George Washington on Political Parties #1LinerWeds

Washington's Face
George Washington, from the $1 bill

However [political parties] may now and then answer popular ends, they are likely in the course of time and things, to become potent engines, by which cunning, ambitious, and unprincipled men [and women] will be enabled to subvert the power of the people and to usurp for themselves the reins of government, destroying afterwards the very engines which have lifted them to unjust dominion. – George Washington

Sometimes things need to be said. First, I love all of you. Now…

The people of the United States regard George Washington the Father of Our Country. (Guess that makes his brother Laurence the Uncle of Our Country.) I shudder to think of what his reaction to this year’s election would be. For that matter, what his reaction to practically every election since the latter part of the Twentieth Century would be.

The Republicans and Democrats might as well be the Bloods and Crips. Regardless of who you plan to vote for next Tuesday, I think you seriously have to wonder whether the two-party system has outlived its usefulness, if in fact it ever had any. Yes, it makes things easy for the talking heads, because you can paint one as the bad guys and one as the good guys, but since when does the convenience of the media have a damn thing to do with it? Maybe some voters need the convenience of being able to go into the booth and vote for a party rather than an individual. Punch 10, as they would say in Chicago, with 10 being a straight Democratic Party vote. It’s easy to explain to those who don’t speak English: Marque diez. Dziurkowania dziesięć. Dấm mười. Chicago no longer even bothers putting party affiliation on the ballot in its municipal elections, because in Chicago, you vote for the Democrat of your choice. They’ve long since eliminated the Republicans as a viable alternative. Chicago is a one-party town.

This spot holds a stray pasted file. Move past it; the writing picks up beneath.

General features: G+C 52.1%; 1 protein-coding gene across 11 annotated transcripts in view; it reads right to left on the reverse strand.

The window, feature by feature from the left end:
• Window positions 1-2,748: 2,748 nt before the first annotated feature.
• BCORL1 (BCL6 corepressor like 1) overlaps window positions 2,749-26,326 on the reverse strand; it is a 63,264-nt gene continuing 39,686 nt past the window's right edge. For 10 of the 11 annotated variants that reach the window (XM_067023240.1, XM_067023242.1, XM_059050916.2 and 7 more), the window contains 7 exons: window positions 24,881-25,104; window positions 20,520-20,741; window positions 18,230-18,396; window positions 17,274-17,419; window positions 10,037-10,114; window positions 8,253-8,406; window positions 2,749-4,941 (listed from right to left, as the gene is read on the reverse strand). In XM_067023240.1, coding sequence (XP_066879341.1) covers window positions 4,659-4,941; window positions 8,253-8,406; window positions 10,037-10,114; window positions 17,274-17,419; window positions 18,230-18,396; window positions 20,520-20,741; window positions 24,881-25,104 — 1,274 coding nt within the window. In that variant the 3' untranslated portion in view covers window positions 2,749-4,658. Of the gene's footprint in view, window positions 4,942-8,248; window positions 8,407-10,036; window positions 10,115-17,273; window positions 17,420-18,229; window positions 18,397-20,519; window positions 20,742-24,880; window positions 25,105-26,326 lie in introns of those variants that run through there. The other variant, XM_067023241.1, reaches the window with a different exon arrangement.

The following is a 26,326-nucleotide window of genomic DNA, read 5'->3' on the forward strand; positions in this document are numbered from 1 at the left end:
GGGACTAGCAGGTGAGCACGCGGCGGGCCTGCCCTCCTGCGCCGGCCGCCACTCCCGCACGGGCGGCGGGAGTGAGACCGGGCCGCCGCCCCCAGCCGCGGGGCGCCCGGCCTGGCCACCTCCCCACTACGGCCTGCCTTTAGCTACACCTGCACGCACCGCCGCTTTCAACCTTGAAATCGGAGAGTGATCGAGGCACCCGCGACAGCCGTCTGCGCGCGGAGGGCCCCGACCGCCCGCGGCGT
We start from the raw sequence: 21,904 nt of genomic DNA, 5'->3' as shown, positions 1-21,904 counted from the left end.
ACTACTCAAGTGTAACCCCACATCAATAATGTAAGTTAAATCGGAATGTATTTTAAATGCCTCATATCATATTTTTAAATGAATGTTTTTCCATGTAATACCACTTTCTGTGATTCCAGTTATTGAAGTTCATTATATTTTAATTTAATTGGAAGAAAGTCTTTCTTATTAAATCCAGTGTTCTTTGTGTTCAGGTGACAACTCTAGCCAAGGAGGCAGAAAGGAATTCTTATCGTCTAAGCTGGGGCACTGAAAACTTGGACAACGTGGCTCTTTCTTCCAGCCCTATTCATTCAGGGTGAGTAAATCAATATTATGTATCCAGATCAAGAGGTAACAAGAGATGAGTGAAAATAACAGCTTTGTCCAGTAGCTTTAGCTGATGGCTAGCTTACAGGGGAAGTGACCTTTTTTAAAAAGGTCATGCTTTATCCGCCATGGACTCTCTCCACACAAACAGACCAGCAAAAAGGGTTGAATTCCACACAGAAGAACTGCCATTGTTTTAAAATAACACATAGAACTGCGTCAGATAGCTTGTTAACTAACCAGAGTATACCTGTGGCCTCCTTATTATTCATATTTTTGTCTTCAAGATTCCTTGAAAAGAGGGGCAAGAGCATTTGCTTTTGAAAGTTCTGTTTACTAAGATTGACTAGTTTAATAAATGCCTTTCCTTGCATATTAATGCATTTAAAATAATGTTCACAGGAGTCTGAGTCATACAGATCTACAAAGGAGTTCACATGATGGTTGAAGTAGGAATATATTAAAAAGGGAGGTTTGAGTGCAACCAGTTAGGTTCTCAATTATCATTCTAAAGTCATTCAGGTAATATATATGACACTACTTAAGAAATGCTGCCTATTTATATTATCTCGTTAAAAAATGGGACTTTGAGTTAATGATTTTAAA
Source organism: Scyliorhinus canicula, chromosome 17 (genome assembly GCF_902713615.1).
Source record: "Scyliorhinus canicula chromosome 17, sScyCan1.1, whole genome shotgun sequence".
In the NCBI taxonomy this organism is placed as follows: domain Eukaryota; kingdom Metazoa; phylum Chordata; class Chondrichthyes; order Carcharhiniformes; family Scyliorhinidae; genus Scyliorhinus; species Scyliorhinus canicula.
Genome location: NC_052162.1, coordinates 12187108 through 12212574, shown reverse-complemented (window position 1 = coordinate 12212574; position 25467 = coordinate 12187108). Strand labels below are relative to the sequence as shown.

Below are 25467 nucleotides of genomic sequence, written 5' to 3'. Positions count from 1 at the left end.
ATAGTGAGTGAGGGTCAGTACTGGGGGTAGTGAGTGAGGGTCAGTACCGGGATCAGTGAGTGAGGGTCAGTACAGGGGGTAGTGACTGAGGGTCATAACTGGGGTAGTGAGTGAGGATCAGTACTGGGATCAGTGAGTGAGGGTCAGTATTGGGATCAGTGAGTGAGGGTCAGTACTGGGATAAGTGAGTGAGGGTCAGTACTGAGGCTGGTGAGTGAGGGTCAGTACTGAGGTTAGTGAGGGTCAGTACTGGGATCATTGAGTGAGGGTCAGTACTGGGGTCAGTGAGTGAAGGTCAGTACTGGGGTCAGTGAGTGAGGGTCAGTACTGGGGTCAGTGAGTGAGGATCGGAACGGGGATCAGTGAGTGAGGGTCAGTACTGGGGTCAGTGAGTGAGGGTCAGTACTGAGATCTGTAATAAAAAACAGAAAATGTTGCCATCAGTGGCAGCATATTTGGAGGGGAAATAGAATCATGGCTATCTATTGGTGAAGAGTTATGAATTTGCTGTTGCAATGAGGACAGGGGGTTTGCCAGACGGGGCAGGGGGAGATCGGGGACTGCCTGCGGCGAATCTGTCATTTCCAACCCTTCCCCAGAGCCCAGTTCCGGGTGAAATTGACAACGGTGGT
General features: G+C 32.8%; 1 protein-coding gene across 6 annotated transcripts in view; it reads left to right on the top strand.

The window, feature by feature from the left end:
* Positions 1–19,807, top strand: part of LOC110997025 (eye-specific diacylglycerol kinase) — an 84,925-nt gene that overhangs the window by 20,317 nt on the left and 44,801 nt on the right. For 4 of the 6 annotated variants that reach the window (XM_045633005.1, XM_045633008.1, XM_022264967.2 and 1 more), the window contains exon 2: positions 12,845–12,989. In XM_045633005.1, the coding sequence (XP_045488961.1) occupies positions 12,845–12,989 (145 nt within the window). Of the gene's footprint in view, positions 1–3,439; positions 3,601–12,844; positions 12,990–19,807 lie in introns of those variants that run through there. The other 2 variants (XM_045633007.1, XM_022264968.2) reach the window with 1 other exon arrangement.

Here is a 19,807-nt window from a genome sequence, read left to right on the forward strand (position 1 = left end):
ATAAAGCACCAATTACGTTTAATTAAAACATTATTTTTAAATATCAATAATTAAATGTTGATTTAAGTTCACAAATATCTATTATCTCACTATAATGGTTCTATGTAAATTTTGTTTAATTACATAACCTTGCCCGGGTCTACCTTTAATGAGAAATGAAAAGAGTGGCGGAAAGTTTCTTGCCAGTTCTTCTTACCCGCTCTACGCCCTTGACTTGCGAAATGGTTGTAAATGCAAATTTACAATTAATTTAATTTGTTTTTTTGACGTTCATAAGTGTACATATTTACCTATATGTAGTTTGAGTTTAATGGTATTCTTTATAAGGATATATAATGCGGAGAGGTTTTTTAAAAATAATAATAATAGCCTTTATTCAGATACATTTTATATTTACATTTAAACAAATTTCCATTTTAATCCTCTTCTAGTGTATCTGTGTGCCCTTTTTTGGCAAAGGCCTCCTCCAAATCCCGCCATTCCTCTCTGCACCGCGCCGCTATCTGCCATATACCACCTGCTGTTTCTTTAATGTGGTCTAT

That’s the goal of both political parties, really: to eliminate the other one. Why govern when you can rule, am I right? Destroy the other guys, you can have your way with the poor bastards who think they’re doing something by voting, am I right? Screw compromise, we don’t have to compromise. You’ll take what you’re given and you’ll like it. Already, that’s what the two-party system has done: to be a viable candidate, you must be either a Democrat or a Republican. Libertarian? Green? Constitutionalist? Reform? Forget it! It screws up the numbers. Makes things difficult for the party leadership when it comes time to divide the spoils. Bless the hearts of Gary Johnson, Jill Stein, and the other brave souls who have thrown their hats into the ring. They haven’t a snowball’s chance in hell of actually getting elected, and little or no chance of actually making a difference, but God knows, they’re trying. The Democrats and Republicans are too powerful, too well-funded, too firmly entrenched, and simply laugh when someone says “I’m a candidate for President,” unless they’re a Democrat or a Republican. It’s King Kong versus Godzilla, each looking to destroy the other. And God help us all when it happens.

We welcome replies to our editorials.


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One-Liner Wednesday is brought to you each week by Linda Hill, who’s probably ready to kill me…

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Author: John Holton

I'm a writer and blogger who writes and blogs about things that interest me.